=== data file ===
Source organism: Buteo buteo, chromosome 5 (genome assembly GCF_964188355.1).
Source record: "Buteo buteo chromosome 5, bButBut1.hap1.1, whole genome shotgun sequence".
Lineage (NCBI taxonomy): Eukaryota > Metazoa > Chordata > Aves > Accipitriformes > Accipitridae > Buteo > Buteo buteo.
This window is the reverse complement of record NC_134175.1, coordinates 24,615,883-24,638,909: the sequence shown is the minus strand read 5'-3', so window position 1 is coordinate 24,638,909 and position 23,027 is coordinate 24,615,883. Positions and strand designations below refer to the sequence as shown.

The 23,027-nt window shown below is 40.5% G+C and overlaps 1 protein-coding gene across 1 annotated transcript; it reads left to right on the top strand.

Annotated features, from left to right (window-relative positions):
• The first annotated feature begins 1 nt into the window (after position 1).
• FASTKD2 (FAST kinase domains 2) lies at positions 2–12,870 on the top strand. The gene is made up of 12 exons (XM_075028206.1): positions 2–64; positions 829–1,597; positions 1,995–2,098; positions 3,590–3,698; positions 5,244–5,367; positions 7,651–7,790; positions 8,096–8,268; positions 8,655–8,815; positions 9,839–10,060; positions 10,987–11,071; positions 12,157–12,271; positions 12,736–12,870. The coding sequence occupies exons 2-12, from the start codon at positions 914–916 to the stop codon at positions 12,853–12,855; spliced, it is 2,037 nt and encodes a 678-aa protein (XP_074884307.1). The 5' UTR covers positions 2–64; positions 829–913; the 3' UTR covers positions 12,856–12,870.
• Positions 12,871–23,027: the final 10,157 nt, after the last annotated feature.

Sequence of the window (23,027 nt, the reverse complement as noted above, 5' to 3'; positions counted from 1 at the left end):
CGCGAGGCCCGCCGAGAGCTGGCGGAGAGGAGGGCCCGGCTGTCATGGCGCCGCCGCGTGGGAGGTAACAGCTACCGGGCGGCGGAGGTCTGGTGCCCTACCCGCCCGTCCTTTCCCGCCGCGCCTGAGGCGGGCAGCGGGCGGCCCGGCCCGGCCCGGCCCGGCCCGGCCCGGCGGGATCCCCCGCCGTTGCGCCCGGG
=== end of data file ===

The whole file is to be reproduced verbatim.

Source organism: Buteo buteo, chromosome 5 (genome assembly GCF_964188355.1).
Source record: "Buteo buteo chromosome 5, bButBut1.hap1.1, whole genome shotgun sequence".
Lineage (NCBI taxonomy): Eukaryota > Metazoa > Chordata > Aves > Accipitriformes > Accipitridae > Buteo > Buteo buteo.
This window is the reverse complement of record NC_134175.1, coordinates 24,615,883-24,638,909: the sequence shown is the minus strand read 5'-3', so window position 1 is coordinate 24,638,909 and position 23,027 is coordinate 24,615,883. Positions and strand designations below refer to the sequence as shown.

The 23,027-nt window shown below is 40.5% G+C and overlaps 1 protein-coding gene across 1 annotated transcript; it reads left to right on the top strand.

Annotated features, from left to right (window-relative positions):
• The first annotated feature begins 1 nt into the window (after position 1).
• FASTKD2 (FAST kinase domains 2) lies at positions 2–12,870 on the top strand. The gene is made up of 12 exons (XM_075028206.1): positions 2–64; positions 829–1,597; positions 1,995–2,098; positions 3,590–3,698; positions 5,244–5,367; positions 7,651–7,790; positions 8,096–8,268; positions 8,655–8,815; positions 9,839–10,060; positions 10,987–11,071; positions 12,157–12,271; positions 12,736–12,870. The coding sequence occupies exons 2-12, from the start codon at positions 914–916 to the stop codon at positions 12,853–12,855; spliced, it is 2,037 nt and encodes a 678-aa protein (XP_074884307.1). The 5' UTR covers positions 2–64; positions 829–913; the 3' UTR covers positions 12,856–12,870.
• Positions 12,871–23,027: the final 10,157 nt, after the last annotated feature.

Sequence of the window (23,027 nt, the reverse complement as noted above, 5' to 3'; positions counted from 1 at the left end):
CGCGAGGCCCGCCGAGAGCTGGCGGAGAGGAGGGCCCGGCTGTCATGGCGCCGCCGCGTGGGAGGTAACAGCTACCGGGCGGCGGAGGTCTGGTGCCCTACCCGCCCGTCCTTTCCCGCCGCGCCTGAGGCGGGCAGCGGGCGGCCCGGCCCGGCCCGGCCCGGCCCGGCCCGGCGGGATCCCCCGCCGTTGCGCCCGGG